This is the second disc of Grapefruit’s hugely interesting compilation of 49 songs from the most creative and progressive era in British music.
Disc 2 Track 1 Egyptian Tomb by Mighty Baby. When Mighty Baby played on the same Bill as Richard And Linda Thompson at The Isle Of Wight Festival in 1970, members of the band introduced the duo to Sufism. This is a beautiful lilting rock song with harmonies that Teenage Fan Club would be proud of.
Disc 2 Track 2 Banquet by Audience. This group recorded three albums for Charisma with sleeve design by Hipgnosis (who designed seminal album covers for Pink Floyd) and arrangements by Robert Kirby (a friend of Nick Drake’s who arranged his first two albums).
Disc 2 Track 3 To Play Your Little Game by Cressida. Their first gig, in1969, after changing their name from Charge was at The Star Club in Hamburg on a Bill with East Of Eden and Colosseum. The Star Club is famous because it is one of the clubs that The Beatles played in before their recording career started.
Disc 2 Track 4 Parachute by Pretty Things. After recording the first rock opera, “S.F. Sorrow”, Pretty Things recorded an album which was heavily influenced by Side Two of “Abbey Road”. Neither of these albums sold well although they were regarded as masterpieces at the time and still sound great.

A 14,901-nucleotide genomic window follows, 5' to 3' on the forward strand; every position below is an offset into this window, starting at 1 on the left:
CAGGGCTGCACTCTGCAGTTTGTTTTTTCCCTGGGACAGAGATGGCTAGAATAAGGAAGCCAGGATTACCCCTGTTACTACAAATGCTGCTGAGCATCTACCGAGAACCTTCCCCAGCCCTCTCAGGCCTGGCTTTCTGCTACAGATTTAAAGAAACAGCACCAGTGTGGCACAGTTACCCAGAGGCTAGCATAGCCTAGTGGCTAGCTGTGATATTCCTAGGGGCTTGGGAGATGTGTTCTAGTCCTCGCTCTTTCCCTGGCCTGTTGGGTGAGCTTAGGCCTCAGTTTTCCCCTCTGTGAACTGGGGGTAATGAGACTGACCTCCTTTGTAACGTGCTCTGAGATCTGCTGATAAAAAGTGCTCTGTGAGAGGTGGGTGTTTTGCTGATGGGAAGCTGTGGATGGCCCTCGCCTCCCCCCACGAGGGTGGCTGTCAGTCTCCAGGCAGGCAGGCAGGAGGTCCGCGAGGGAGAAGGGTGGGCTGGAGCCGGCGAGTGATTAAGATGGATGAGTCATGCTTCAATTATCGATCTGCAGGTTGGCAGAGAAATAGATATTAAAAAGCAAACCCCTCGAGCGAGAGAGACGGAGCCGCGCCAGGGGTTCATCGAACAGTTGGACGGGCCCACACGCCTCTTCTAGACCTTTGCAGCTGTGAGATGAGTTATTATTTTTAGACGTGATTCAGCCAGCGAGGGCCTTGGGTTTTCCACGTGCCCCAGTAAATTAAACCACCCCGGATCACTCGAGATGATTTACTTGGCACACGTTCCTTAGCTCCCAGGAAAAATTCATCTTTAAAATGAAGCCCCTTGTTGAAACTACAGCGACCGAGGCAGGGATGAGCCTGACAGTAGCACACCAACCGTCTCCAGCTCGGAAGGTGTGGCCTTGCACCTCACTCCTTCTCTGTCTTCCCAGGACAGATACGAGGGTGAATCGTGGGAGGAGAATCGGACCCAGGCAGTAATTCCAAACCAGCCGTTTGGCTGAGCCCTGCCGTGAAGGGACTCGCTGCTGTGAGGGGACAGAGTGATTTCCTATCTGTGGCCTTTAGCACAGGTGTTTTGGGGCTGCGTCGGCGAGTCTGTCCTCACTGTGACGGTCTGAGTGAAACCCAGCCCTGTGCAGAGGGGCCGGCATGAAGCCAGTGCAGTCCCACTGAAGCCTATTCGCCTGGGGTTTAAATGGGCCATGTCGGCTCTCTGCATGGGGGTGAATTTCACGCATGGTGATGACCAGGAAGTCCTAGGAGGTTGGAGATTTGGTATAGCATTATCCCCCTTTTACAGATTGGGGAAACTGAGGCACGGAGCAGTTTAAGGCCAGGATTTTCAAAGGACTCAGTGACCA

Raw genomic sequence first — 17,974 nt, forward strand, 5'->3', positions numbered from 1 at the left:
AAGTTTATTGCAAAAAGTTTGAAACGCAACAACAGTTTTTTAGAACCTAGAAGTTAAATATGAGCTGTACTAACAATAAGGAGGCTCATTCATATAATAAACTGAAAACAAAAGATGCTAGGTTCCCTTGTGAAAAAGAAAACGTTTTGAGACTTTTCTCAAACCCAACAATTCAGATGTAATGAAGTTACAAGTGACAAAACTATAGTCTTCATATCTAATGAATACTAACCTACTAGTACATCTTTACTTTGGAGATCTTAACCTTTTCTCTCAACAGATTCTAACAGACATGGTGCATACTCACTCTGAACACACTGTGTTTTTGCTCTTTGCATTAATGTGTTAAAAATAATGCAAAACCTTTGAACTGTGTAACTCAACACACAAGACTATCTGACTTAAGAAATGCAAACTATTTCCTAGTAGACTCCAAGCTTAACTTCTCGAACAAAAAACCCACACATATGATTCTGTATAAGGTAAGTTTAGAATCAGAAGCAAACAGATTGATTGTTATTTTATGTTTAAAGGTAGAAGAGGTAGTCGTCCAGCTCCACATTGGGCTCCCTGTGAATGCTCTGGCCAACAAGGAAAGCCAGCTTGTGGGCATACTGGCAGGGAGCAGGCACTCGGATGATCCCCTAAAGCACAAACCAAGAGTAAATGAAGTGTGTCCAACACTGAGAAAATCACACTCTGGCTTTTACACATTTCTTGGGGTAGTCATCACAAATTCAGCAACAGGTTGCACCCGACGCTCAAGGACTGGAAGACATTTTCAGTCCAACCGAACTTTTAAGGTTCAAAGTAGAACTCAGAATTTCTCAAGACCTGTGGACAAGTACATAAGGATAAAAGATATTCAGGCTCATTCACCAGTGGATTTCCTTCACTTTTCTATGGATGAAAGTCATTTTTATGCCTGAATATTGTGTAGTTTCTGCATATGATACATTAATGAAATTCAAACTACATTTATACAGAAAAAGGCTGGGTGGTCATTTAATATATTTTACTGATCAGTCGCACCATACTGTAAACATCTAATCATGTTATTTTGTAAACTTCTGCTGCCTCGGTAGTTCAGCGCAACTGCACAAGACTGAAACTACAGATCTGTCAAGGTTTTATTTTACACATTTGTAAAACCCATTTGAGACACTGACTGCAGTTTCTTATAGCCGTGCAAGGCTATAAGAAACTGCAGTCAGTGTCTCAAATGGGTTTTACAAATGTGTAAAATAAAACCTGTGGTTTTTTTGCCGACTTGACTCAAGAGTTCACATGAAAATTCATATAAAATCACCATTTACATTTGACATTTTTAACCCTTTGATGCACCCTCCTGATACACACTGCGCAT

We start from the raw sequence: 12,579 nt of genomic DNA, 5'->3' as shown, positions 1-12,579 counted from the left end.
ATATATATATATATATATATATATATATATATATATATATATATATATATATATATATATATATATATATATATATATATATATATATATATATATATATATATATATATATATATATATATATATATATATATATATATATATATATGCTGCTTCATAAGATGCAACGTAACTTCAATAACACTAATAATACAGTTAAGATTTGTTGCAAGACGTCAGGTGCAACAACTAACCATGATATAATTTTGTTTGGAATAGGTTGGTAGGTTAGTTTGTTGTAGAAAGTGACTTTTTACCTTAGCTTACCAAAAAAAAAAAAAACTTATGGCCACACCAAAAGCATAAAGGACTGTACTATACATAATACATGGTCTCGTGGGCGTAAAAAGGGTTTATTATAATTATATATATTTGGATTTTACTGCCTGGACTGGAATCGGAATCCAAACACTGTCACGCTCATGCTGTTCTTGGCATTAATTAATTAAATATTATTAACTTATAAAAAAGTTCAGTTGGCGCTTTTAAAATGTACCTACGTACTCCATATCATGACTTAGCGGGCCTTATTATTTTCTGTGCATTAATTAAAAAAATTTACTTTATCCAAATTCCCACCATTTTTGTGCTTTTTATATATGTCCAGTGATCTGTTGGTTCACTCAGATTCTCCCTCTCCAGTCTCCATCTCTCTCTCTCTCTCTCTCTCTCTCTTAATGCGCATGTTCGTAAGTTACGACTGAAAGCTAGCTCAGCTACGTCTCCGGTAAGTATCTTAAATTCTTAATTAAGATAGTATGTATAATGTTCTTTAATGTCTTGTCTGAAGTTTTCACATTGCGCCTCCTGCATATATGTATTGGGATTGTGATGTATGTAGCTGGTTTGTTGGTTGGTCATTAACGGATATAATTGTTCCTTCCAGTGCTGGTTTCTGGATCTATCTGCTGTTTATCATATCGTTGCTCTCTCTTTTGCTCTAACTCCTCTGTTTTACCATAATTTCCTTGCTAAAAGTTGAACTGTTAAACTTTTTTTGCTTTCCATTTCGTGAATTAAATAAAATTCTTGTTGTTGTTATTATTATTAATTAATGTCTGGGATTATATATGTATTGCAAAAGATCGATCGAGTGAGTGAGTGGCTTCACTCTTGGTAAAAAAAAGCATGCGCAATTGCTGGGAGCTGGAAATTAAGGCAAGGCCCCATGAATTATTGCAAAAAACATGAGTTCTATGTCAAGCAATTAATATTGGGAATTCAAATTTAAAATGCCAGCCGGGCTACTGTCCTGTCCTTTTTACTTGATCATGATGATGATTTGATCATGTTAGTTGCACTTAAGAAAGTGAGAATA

Disc 2 Track 5 Crystallised Petard by Rustic Hinge. If anyone ever wondered what would emerge from a band who were heavily influenced by Captain Beefheart and Stockhausen and used to have Arthur Brown as their lead singer, here’s the result. Progressive music at its most tuneless.
Disc 2 Track 6 Vivaldi by Curved Air. The album “Air Conditioning” was the first picture disc album released in the U.K. Darryl Way was the violinist and his seven minute virtuoso playing on “Vivaldi” was widely admired at the time. It’s certainly not lacking in brevity.
Disc 2 Track 7 World Of Ice by Sweet Slag. This band were named after a North Asian plant (sometimes referred to as “sweet flag”) which was commonly used as a psychotropic drug. They were told by the record company that one of the reasons for their lack of success was their name, so they shortened it to Slag. Mick Wright, the leader of the band, described their music as “stock-rock” because of the band’s love of Stockhausen.